‘Poisoned’ Politics, the Keystone XL and the National Interest
Posted February 8, 2012
New York Times op-ed columnist Joe Nocera’s piece on the “poisoned” politics of the Keystone XL pipeline decision is a must read. Better get to it right away, before some of the folks posting comments to Nocera’s column descend on the Gray Lady with pitchforks and battle axes, demanding that the article be pulled down. Nocera:
Surely, though, what the Keystone decision really represents is the way our poisoned politics damages the country. Environmental concerns notwithstanding, America will be using oil — and lots of it — for the foreseeable future. It is the fundamental means by which we transport ourselves, whether by air, car or truck.
Nocera’s point about oil (and natural gas) is spot on. According to the Energy Information Administration, oil and gas will supply most of our energy past 2030. More Nocera:
And here is Canada, a staunch American ally that has historically sold us virtually all of its crude exports. Over the past two decades, energy companies have invested tens of billions of dollars in the tar sands, so much so that Canada now ranks No. 3 in estimated oil reserves. Along with the natural gas that can now be extracted thanks to hydraulic fracturing — which, of course, all right-thinking environmentalists also oppose — the oil from the Canadian tar sands ought to be viewed as a great gift that has been handed to North America. These two relatively new sources of fossil fuels offer America its first real chance in decades to become, if not energy self-sufficient, at least energy secure, no longer beholden to OPEC. Yet these gifts have been transformed, like everything else, into political footballs.
Next Nocera focuses on the Keystone XL’s opponents:
As it turns out, the environmental movement doesn’t just want to shut down Keystone. Its real goal, as I discovered when I spoke recently to Michael Brune, the executive director of the Sierra Club, is much bigger. “The effort to stop Keystone is part of a broader effort to stop the expansion of the tar sands,” Brune said. “It is based on choking off the ability to find markets for tar sands oil.” This is a ludicrous goal. If it were to succeed, it would be deeply damaging to the national interest of both Canada and the United States. But it has no chance of succeeding. Energy is the single most important industry in Canada. Three-quarters of the Canadian public agree with the Harper government’s diversification strategy. China’s “thirst” for oil is hardly going to be deterred by the Sierra Club. And the Harper government views the continued development of the tar sands as a national strategic priority.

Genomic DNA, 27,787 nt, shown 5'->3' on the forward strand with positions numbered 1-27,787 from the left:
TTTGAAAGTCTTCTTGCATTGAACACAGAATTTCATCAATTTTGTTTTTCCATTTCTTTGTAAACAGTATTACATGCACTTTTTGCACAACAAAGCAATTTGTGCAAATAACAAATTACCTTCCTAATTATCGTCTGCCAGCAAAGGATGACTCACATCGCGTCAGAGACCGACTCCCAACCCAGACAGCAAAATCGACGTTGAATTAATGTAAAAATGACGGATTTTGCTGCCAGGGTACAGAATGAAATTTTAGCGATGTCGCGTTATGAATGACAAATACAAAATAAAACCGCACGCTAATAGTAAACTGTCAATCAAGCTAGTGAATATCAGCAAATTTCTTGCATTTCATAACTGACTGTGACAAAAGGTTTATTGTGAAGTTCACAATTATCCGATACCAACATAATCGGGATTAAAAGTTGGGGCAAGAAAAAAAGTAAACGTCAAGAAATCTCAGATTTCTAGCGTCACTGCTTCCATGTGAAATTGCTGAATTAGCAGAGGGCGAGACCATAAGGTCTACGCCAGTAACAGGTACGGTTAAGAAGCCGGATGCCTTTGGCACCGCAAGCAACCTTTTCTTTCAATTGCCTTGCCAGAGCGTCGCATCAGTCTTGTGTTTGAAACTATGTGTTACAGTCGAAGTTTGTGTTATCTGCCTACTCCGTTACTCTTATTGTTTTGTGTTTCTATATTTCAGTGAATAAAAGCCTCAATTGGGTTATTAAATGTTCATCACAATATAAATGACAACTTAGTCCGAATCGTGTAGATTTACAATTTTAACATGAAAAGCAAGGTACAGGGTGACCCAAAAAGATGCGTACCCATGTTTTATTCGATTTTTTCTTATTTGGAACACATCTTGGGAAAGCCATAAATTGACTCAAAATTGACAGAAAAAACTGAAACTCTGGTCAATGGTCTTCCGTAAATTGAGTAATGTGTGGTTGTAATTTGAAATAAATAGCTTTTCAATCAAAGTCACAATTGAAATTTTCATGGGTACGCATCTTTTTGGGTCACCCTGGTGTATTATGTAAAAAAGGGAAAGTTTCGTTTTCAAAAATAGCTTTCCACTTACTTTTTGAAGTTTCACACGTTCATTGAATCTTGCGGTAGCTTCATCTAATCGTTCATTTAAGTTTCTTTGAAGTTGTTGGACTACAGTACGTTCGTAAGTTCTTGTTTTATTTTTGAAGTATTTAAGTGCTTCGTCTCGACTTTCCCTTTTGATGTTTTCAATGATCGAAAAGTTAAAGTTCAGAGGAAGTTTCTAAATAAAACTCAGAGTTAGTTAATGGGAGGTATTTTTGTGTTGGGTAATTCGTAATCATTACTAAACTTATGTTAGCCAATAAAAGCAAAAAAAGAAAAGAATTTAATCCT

Back to Nocera’s first point. The politics of obstructing the Keystone XL – as well as the underlying opposition to a stronger energy relationship with Canada that fully utilizes its oil sands – is hurting the United States. The toll is in lost jobs and in an energy future that’s less secure, because the oil will come from less stable parts of the world.
Canada, Nocera’s writes, at least knows where its national interests lie. Unfortunately, under current policy, the United States doesn’t. Here’s former Obama National Security Advisor Gen. James Jones, talking a couple months ago about the Keystone XL impasse:
"If we get to the point where we cannot bring ourselves to do what is in our national interest, then we are clearly in a period of decline, in terms of our global leadership and our ability to compete.”
It’s what worries Joe Nocera. It’s what should worry us all.
About The Author
Mark Green joined API after a career in newspaper journalism, including 16 years as national editorial writer for The Oklahoman in the paper’s Washington bureau. Mark also was a reporter, copy editor and sports editor. He earned his journalism degree from the University of Oklahoma and master’s in journalism and public affairs from American University. He and his wife Pamela live in Occoquan, Va., where they enjoy their four grandchildren.
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